Despite being the only case of unidentified flying objects ever verified by multiple radar sources and visual sightings simultaneously, (amounting to several reliable witnesses including  experienced air crews and air traffic controllers), and on top of all that actually filmed – few people seem to remember this incident today.  The only echoes of it I was aware of years later came from seeing pilot Captain Bill Startup’s son ribbed in my seventh form class, because of his father’s experiences.

I managed to acquire both Bill Startup’s book (The Kaikoura UFOs) and journalist Quentin Fogarty’s (Let’s Hope They’re Friendly!) for my research, and each give fascinating accounts - Startup’s  factually, and Fogarty’s more emotionally.  Either way, it’s clear that there was an awful lot more to this story than the public was ever made aware of, and this was emphasised further by the white-wash report prepared by the New Zealand Defence Force.  The nearby Japanese Squid fishing Fleet and/or Venus rising explanations offered are both embarrassingly inadequate, and perhaps the reaction of an anxious Government caught short by the possibility of foreign aircraft making merry in our airspace while the Cold War still loomed.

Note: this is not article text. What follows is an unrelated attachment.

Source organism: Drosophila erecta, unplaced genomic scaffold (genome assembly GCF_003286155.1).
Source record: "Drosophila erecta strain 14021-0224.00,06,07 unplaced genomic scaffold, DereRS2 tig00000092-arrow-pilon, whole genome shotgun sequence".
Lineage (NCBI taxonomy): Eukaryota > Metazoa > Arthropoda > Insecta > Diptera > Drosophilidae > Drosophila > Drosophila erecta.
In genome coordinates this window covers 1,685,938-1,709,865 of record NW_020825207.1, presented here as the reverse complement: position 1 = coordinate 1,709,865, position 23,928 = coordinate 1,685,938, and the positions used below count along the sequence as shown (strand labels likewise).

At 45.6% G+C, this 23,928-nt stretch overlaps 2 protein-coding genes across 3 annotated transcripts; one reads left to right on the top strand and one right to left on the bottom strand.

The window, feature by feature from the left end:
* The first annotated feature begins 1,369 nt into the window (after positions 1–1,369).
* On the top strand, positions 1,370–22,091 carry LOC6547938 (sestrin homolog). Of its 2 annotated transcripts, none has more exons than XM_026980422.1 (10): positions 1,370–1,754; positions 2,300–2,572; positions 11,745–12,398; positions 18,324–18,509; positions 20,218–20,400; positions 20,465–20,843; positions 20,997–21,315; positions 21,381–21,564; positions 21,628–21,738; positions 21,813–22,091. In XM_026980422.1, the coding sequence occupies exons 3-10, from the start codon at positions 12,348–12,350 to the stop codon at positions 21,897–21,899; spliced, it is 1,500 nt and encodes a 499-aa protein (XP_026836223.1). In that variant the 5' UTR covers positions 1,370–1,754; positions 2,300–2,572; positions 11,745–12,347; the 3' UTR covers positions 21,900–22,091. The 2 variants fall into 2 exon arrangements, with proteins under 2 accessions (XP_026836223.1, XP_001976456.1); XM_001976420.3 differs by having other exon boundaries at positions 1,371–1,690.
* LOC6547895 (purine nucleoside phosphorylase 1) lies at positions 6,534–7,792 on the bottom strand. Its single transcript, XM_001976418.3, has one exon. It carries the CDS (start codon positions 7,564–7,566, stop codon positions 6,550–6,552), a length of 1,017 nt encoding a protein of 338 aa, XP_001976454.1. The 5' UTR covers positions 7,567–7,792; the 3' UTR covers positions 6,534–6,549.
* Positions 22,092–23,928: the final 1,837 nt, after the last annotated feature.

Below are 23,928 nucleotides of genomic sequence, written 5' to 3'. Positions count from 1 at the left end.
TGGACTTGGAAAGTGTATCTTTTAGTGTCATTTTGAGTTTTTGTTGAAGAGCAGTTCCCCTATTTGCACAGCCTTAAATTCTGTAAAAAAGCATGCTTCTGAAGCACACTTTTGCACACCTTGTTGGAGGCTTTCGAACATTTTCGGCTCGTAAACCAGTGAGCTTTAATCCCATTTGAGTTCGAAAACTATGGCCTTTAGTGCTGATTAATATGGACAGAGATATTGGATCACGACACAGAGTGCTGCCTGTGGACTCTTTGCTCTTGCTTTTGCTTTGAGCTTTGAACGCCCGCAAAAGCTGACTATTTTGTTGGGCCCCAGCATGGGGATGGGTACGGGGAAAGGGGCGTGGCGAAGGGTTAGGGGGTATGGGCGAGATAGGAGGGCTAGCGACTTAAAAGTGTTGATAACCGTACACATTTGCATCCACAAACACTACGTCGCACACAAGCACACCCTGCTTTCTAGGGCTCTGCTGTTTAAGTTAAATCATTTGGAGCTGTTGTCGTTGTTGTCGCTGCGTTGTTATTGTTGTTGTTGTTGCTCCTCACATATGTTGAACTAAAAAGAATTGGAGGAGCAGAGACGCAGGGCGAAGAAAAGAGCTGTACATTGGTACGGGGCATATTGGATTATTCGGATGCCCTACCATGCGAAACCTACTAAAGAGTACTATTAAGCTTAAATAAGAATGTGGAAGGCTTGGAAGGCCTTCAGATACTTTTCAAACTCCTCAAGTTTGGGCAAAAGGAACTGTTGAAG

To me it’s very appropriate that this event occurred during the festive season, book-ended by child-like amazement and looking to the future. The universe, and even some aspects of New Zealand history, is still full mysteries. As we enter a bright new year may we never lose our capacity for wonder.

Happy New Year!

Saturday, 28 December 2013

Yearly projections

The medium of film seems an appropriate way for this blog to look back on the year that was.